Effect of metals on the relative activity of wild-type pyrazinamidase. (A) Non-chelated wild-type pyrazinamidase. (B) Metal-depleted wild-type His-tagged pyrazinamidase. (C) Metal-depleted wild-type pyrazinamidase without His-tag.

Citation: The American Society of Tropical Medicine and Hygiene 87, 1; 10.4269/ajtmh.2012.10-0565

The metal-depleted wild-type His-tagged PZAse was highly reactivated, with Co2+ increasing about 40-fold of the metal-depleted PZAse activity (136% of recovered activity), Mn2+ increasing about 28-fold (94% of recovered activity), and Zn2+ increasing about 12-fold (37% of recovered activity). Fe2+ and Fe3+ (in sulphate and chloride salts), Cu2+, and Mg2+ recovered less than twofold of the metal-depleted wild-type His-tagged PZAse activity (Figure 2B).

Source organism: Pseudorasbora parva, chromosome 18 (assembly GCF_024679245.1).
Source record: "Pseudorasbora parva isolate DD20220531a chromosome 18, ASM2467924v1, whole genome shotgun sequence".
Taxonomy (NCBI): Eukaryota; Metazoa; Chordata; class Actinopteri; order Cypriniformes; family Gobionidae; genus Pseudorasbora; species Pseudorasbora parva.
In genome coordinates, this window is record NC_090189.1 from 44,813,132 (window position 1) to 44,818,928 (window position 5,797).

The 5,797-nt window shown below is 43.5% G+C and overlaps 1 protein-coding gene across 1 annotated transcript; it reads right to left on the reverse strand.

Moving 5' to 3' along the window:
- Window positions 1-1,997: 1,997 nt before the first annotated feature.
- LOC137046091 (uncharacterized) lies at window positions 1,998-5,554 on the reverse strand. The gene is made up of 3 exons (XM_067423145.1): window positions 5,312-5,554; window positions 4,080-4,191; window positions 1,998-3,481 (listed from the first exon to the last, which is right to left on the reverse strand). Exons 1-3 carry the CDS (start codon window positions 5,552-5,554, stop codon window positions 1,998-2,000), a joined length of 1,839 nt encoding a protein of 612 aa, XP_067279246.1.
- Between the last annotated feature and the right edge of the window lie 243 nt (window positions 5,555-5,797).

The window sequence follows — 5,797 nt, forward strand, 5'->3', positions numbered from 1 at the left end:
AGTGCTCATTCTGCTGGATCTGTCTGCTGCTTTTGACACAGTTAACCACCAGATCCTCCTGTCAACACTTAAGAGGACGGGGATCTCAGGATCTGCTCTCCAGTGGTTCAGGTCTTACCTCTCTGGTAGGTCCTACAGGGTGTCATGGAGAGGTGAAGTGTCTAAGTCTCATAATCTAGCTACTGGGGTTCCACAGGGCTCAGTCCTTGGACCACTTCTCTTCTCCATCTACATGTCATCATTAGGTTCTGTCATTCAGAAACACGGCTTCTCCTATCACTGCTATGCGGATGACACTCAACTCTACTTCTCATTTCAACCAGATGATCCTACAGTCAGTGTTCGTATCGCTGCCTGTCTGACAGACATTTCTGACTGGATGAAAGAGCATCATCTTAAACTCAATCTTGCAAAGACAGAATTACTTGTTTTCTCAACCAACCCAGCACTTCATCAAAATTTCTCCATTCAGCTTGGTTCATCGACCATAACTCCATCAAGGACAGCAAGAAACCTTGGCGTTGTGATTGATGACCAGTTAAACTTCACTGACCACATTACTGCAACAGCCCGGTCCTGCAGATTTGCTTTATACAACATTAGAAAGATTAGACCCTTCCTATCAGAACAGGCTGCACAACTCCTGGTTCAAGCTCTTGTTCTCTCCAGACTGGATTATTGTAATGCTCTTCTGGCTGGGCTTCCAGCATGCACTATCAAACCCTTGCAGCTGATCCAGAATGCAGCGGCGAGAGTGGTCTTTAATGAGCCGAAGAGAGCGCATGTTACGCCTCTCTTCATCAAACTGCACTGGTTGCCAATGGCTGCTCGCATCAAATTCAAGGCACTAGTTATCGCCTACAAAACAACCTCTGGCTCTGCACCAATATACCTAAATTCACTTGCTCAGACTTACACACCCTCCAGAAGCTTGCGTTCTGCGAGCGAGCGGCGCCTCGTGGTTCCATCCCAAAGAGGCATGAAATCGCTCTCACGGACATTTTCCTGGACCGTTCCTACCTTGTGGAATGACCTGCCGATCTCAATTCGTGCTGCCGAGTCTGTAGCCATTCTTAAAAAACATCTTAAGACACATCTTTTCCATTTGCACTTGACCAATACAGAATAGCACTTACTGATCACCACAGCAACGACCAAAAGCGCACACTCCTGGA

No effect was observed in the presence of the His-tag in the PZAse. The non-chelated wild-type PZAse without His-tag showed a similar activity of 21.6 (95% CI = 15.9, 27.5) μmol POA · mg−1 PZAse · min−1) and a similar reactivation pattern to the corresponding wild-type His-tagged PZAse (Figure 2C).

In the mutated PZAses, a differential reactivation pattern was observed depending on the metal ion and the site of mutation (Table 1). Fe2+ and Fe3+ were tested as sulphate salts. Three of eight mutants with low to high activity (D12A, D12G, and G78C) showed a similar metal reactivation pattern as the wild-type PZAse in terms of the percentage of recovered activity, with the difference that, in these mutated enzymes, Cu2+ produced a slight reactivation (6–34%). G24D was not reactivated by any metal except for Co2+ and Mn2+. These two metals recovered activity in all the mutated enzymes except D49N, H51R, and Y34D. In contrast, the Y34D PZAse was slightly reactivated (6–16%) by Cu2+, Fe2+, Fe3+, and Mg2+. Two mutated enzymes that had undetectable activity bearing mutations in the metal-binding site (D49N and H51R) were not reactivated by any of the tested metals.

Effect of metal ions on the kinetic parameters of metal-depleted wild-type PZAse.